5. Look toward the day to come: I ask where I need God in the day to come.

And then here is how Joseph Carver S.J. has brought this exercise to bear on creation care:

  • All creation reflects the beauty and blessing of God’s image. Where was I most aware of this today?
  • Can I identify and pinpoint how I made a conscious effort to care for God’s creation during this day?
  • What challenges or joys do I experience as I recall my care for creation?
  • How can I repair breaks in my relationship with creation, in my unspoken sense of superiority?
  • As I imagine tomorrow, I ask for the grace to see the Incarnate Christ in the dynamic interconnections of all Creation.
What have I planted and watered today?  CC Licensed photo.
What have I planted and watered today? CC Licensed photo.

While this blog post is reproducing list, here’s one final one of my own: “What I, as an evangelical Protestant, like about this discovery of not one, but two, ecologically oriented examens:

  1. I like that creation care can be more than just a part of my ministry (and certainly more than just of my hobbies).  I like that creation care can touch upon my spirituality, my walk with God.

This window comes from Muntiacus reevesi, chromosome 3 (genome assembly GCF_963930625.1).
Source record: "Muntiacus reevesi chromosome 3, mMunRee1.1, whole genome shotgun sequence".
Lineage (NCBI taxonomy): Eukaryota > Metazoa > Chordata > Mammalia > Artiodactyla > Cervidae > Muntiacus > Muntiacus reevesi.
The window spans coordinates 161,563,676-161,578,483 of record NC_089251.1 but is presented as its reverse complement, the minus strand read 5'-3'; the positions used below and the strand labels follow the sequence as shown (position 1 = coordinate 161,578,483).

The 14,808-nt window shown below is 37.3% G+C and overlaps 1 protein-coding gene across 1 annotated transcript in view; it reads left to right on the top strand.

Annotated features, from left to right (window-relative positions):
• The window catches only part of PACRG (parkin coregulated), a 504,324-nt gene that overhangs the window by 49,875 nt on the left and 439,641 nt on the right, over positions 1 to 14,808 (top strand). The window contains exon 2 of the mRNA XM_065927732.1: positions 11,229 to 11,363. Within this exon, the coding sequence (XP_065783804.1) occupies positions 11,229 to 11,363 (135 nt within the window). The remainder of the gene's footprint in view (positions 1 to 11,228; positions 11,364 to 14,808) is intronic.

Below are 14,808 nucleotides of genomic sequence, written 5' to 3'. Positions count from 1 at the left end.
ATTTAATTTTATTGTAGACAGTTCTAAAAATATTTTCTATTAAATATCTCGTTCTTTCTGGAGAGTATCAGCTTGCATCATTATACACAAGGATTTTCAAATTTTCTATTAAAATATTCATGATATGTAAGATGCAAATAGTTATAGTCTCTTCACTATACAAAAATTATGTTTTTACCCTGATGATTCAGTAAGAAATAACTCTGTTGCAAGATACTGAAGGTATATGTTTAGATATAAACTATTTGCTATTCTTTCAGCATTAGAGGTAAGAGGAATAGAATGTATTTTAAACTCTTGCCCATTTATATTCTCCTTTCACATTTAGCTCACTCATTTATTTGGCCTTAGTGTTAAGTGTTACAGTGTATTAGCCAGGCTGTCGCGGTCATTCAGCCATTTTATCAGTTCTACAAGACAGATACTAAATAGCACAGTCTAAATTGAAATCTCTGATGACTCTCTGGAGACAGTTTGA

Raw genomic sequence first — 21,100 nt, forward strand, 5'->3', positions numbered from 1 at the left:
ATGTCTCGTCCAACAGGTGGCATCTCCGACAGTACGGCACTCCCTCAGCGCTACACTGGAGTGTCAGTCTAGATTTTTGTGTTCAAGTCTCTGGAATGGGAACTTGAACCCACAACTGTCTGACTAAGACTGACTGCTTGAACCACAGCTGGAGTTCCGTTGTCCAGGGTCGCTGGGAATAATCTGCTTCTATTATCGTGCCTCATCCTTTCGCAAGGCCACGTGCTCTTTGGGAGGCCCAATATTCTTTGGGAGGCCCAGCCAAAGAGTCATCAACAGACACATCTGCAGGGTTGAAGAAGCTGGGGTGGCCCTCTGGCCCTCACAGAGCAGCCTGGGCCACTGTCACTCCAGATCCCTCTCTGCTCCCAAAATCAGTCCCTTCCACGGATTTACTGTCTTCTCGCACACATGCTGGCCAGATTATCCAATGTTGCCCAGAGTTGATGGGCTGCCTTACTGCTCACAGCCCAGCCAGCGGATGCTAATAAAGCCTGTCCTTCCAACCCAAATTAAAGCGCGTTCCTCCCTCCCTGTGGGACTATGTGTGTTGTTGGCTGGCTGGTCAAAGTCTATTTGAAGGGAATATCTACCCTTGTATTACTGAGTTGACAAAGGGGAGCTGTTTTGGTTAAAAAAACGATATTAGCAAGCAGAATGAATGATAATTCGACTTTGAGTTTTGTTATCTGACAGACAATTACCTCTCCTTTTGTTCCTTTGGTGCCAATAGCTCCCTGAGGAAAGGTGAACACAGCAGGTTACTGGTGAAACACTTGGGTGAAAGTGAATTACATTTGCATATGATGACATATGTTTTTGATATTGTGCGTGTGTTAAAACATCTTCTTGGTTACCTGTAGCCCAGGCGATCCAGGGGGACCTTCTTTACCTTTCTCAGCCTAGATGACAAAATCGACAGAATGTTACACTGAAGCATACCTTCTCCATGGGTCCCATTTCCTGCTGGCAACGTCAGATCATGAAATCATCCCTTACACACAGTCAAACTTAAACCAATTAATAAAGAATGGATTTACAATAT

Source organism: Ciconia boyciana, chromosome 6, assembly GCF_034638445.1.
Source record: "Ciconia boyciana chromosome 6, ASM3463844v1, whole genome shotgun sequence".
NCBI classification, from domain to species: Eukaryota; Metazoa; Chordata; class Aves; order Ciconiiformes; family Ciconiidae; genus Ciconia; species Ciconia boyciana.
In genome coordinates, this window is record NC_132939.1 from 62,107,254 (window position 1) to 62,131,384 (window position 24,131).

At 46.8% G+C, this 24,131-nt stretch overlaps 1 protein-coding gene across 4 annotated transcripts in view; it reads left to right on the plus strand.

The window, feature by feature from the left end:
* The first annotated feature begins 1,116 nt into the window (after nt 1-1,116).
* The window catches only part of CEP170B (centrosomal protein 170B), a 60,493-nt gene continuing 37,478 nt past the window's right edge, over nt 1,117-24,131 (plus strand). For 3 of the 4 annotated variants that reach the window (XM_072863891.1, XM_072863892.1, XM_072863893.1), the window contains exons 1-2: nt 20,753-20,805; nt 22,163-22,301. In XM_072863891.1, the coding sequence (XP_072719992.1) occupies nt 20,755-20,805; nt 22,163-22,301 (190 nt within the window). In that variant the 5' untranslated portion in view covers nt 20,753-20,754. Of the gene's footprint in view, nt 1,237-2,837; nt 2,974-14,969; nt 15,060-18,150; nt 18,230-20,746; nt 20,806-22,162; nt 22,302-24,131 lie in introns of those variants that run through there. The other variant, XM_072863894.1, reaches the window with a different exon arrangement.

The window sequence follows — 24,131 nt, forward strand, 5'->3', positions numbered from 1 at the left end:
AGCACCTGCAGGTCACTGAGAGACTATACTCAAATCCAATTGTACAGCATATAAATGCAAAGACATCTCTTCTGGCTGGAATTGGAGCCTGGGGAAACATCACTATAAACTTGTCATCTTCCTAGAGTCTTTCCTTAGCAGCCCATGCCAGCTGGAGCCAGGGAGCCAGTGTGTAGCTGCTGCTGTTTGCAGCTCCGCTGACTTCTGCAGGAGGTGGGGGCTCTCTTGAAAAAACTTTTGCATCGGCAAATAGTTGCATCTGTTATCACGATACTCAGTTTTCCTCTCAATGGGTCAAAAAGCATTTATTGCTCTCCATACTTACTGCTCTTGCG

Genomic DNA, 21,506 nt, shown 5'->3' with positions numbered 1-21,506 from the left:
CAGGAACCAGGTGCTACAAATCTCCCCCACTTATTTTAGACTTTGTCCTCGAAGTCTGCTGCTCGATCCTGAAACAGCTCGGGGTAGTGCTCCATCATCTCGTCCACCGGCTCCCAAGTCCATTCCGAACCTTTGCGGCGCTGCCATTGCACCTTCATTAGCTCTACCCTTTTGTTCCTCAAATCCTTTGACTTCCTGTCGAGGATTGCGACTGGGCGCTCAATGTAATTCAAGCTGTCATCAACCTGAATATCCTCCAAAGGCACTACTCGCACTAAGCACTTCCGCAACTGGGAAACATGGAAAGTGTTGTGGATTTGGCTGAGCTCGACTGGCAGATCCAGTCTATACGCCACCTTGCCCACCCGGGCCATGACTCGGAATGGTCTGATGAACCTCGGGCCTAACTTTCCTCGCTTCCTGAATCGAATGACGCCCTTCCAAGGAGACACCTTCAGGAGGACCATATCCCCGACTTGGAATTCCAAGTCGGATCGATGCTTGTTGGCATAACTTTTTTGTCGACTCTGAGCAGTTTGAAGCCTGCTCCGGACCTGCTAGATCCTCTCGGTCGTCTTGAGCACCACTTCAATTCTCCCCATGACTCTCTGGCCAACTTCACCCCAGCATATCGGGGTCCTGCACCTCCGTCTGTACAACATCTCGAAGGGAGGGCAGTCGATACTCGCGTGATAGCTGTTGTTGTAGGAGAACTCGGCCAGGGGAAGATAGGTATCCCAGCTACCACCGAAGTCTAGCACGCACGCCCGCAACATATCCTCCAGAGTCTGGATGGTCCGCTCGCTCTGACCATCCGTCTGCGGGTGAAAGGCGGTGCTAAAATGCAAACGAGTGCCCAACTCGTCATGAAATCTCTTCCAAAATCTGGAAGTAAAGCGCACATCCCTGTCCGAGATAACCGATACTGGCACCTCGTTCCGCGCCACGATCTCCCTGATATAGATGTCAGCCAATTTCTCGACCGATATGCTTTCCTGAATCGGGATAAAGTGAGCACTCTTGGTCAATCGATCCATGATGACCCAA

2. I like that creation care can be more than just a part of my ministry (and certainly more than just of my hobbies). I like that creation care can touch upon my spirituality, my walk with God.
  3. I like that violations of creation care are taken seriously enough to rise to the level of sin requiring confession and transformed lifestyle.
  4. I like that a Christian of Cardinal Wuerl’s stature has adopted the language of creation care. We are singing the same tune in the same key, even using the same words.
  5. It makes me excited for Pope Francis’s upcoming encyclical on the care of creation, due to be issued in June or July.

Lowell Bliss is the director of Eden Vigil and the author of Environmental Missions: Planting Churches and Trees. He lives with his wife Robynn and three kids.

Insects: A Climate Change solution?

Too cute to eat?